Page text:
Should one be placed under duress to define Valentino Rossi's current form in a singular phrase then chances are that the result could be paraphrased as, "... [A] shadow of his former self." There are other adjectives that have been thrown around to describe Rossi's posture and performance for the past 18 months - awkward, lackluster and disappointing to name just a few. With the announcement of his impending move to Yamaha, and Rossi's own admittance that he is unwilling to push the Ducati beyond its seeming performance envelope in search of results, it would be too easy to write off his continual off podium finishes as the sign of an ex-champion merely making up the numbers to collect a paycheck. However behind the Wobbly-Weeble That Sometimes Falls Down who pilots the GP12 may lurk a crafty veteran merely waiting to unleash a pent up rage. Now that the deal with Yamaha, which undoubtedly has been in the works for much longer than the recent rumor and announcement, has been confirmed and is in the open a new possibility has come to light. In 2010 Rossi faced a new, hard reality that he had avoided for more than a decade of racing - his age and the current level of development of prototype racing makes serious injury both a greater possibility and risk for any hope that he has of matching or beating the remaining records. Faced with 1) this truth, 2) the possibility of a return to Yamaha and 3) Ducati's inability (despite obvious willingness) to actually deliver planned improvements on a reasonable or competitive schedule then the most prudent course of action would be to push the GP12 to the very razor's edge of its performance without going over. There can be no doubt that pushing further would be to invite serious injury. Casey Stoner - Ducati's most decorated rider - consistently did and when he wasn't exhausting himself to the point of exclusion from racing he was crashing in sometimes spectacular fashion. Rossi had already experienced a near career ending accident in 2010; with only a few short years (many journalists quote 2 to 3 as a reasonable number) left in Gran Prix racing, Rossi simply cannot afford to risk serious injury in the hopes of a podium or occassional win. So for the next 3 months the world will wait to see which Rossi throws a leg over his baby in the first post-season test. Until then, we expect we know which one will show up at Brno. Unless, of course, a bit of Rossi rain graces the track and provides the front end feel that he craves.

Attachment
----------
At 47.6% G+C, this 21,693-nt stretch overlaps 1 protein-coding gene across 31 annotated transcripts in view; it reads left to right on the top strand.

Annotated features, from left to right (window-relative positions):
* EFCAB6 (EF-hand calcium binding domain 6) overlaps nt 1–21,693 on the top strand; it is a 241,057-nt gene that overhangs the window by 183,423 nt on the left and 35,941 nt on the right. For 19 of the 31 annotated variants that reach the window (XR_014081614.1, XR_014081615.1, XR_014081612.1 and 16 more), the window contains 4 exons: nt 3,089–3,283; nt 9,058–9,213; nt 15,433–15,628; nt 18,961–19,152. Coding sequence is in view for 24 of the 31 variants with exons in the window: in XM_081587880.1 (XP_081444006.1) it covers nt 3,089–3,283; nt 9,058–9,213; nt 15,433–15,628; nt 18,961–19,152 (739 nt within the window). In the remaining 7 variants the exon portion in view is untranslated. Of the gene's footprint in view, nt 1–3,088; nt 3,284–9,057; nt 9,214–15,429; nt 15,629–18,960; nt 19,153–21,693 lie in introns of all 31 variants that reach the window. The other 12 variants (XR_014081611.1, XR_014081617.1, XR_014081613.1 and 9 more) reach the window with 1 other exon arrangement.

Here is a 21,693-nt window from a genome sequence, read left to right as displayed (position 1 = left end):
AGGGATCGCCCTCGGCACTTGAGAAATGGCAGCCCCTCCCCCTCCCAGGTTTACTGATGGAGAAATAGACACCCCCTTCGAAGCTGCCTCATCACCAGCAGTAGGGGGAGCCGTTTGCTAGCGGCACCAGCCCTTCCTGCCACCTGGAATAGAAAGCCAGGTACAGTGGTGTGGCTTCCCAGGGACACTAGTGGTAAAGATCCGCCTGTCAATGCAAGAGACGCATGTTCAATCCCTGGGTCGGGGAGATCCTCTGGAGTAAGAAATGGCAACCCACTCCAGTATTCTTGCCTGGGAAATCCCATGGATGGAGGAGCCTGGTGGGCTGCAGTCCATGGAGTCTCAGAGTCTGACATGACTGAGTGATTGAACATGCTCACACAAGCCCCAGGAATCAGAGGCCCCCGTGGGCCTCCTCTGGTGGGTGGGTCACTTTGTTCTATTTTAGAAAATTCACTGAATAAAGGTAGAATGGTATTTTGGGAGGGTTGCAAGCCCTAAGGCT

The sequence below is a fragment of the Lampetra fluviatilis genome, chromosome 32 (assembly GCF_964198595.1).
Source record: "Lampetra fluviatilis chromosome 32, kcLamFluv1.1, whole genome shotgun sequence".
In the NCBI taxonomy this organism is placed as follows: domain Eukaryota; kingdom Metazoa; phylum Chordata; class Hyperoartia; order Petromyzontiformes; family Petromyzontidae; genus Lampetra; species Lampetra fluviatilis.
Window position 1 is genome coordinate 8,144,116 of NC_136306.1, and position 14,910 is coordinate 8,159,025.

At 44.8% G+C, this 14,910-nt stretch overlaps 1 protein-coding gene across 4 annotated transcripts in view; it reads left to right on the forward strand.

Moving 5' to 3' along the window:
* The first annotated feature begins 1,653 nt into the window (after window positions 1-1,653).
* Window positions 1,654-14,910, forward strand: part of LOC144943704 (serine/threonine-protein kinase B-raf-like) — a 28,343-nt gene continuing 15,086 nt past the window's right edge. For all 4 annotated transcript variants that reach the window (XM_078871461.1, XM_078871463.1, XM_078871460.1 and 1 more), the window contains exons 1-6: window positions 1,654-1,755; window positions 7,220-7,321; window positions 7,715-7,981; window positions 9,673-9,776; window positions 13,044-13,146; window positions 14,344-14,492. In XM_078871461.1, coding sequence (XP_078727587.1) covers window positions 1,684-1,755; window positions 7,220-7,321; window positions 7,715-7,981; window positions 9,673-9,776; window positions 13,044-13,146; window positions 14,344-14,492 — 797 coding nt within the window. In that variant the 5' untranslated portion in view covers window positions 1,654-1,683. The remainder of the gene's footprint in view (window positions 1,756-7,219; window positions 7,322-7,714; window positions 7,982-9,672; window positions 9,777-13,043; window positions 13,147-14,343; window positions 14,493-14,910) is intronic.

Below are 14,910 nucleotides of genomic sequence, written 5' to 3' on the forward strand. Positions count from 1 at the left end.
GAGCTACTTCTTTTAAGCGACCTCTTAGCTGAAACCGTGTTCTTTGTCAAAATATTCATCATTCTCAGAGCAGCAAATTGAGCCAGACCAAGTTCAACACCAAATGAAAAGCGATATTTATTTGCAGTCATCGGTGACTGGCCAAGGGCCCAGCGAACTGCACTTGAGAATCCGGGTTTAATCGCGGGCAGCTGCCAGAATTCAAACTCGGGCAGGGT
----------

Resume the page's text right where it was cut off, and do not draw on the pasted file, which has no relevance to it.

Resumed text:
Further afield audiences were stunned when, for the first time, a CRT (and wildcard entry no less) took the fight to a full on prototype during a race. Native Californian Steve Rapp races in the AMA Superbike class aboard his Attack Performance Kawasaki ZX-10R, and was therefore a natural choice when the team entered a wildcard CRT machine for the Indianapolis GP round. Rap was able to make the qualifying cutoff, a first for a wildcard CRT entry, however less was expected of him than of the CRT regulars who - despite increasing pace - still generally struggle to match the pace of even the satellite prototypes. Viewers tuning in late would therefore have been stunned to see a rider, suspiciously outfitted in Rapp's leathers, battling with championship leader Jorge Lorenzo. Rapp put in a gutsy performance, sliding his tires through the corners and making himself as wide as possible as he fended off the factory M1 of the one-time MotoGP champion. Yet it was all in vain as, after almost a lap gone, Lorenzo stuffed his bike up the inside of Rapp's bike and rocketed away. Ironically Rapp had not been battling with Lorenzo at all as the champion elect was in the process of lapping the American rider in pursuit of first place Dani Pedrosa. Rapp's antics cost Lorenzo an easy 2 seconds in the gap to the lead and guaranteed that, barring a serious mishap from Pedrosa, Lorenzo would take second place. Lorenzo showed his clear frustration with an extended leg after he had gotten past Rapp, who then disappeared from all coverage of the race. Whether it was truly the man beneath the mask, or The Stig had slipped into his leathers, neither Rapp nor Kawasaki will say. Fortunately for the front runners, the team will not be making the grid at Brno and such antics are very unlikely this weekend.